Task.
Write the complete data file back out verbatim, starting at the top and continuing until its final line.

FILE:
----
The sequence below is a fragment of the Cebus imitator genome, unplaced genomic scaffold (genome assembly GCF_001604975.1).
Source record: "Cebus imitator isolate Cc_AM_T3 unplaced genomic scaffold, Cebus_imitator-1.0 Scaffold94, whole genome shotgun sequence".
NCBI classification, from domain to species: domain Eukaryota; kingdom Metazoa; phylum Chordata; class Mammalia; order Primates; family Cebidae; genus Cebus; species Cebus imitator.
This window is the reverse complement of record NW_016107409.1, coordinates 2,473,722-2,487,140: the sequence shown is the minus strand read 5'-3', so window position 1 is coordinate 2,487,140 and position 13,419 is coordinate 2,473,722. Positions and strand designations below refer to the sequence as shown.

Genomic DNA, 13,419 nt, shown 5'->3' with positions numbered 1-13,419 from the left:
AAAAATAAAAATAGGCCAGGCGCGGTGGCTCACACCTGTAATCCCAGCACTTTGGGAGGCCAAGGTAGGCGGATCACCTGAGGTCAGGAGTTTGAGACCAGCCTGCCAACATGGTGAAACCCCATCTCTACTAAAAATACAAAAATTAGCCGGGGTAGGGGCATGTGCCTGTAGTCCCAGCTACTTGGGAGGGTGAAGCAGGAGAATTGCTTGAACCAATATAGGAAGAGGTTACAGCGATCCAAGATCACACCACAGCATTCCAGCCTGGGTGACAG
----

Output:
The sequence below is a fragment of the Cebus imitator genome, unplaced genomic scaffold (genome assembly GCF_001604975.1).
Source record: "Cebus imitator isolate Cc_AM_T3 unplaced genomic scaffold, Cebus_imitator-1.0 Scaffold94, whole genome shotgun sequence".
NCBI classification, from domain to species: domain Eukaryota; kingdom Metazoa; phylum Chordata; class Mammalia; order Primates; family Cebidae; genus Cebus; species Cebus imitator.
This window is the reverse complement of record NW_016107409.1, coordinates 2,473,722-2,487,140: the sequence shown is the minus strand read 5'-3', so window position 1 is coordinate 2,487,140 and position 13,419 is coordinate 2,473,722. Positions and strand designations below refer to the sequence as shown.

Genomic DNA, 13,419 nt, shown 5'->3' with positions numbered 1-13,419 from the left:
AAAAATAAAAATAGGCCAGGCGCGGTGGCTCACACCTGTAATCCCAGCACTTTGGGAGGCCAAGGTAGGCGGATCACCTGAGGTCAGGAGTTTGAGACCAGCCTGCCAACATGGTGAAACCCCATCTCTACTAAAAATACAAAAATTAGCCGGGGTAGGGGCATGTGCCTGTAGTCCCAGCTACTTGGGAGGGTGAAGCAGGAGAATTGCTTGAACCAATATAGGAAGAGGTTACAGCGATCCAAGATCACACCACAGCATTCCAGCCTGGGTGACAG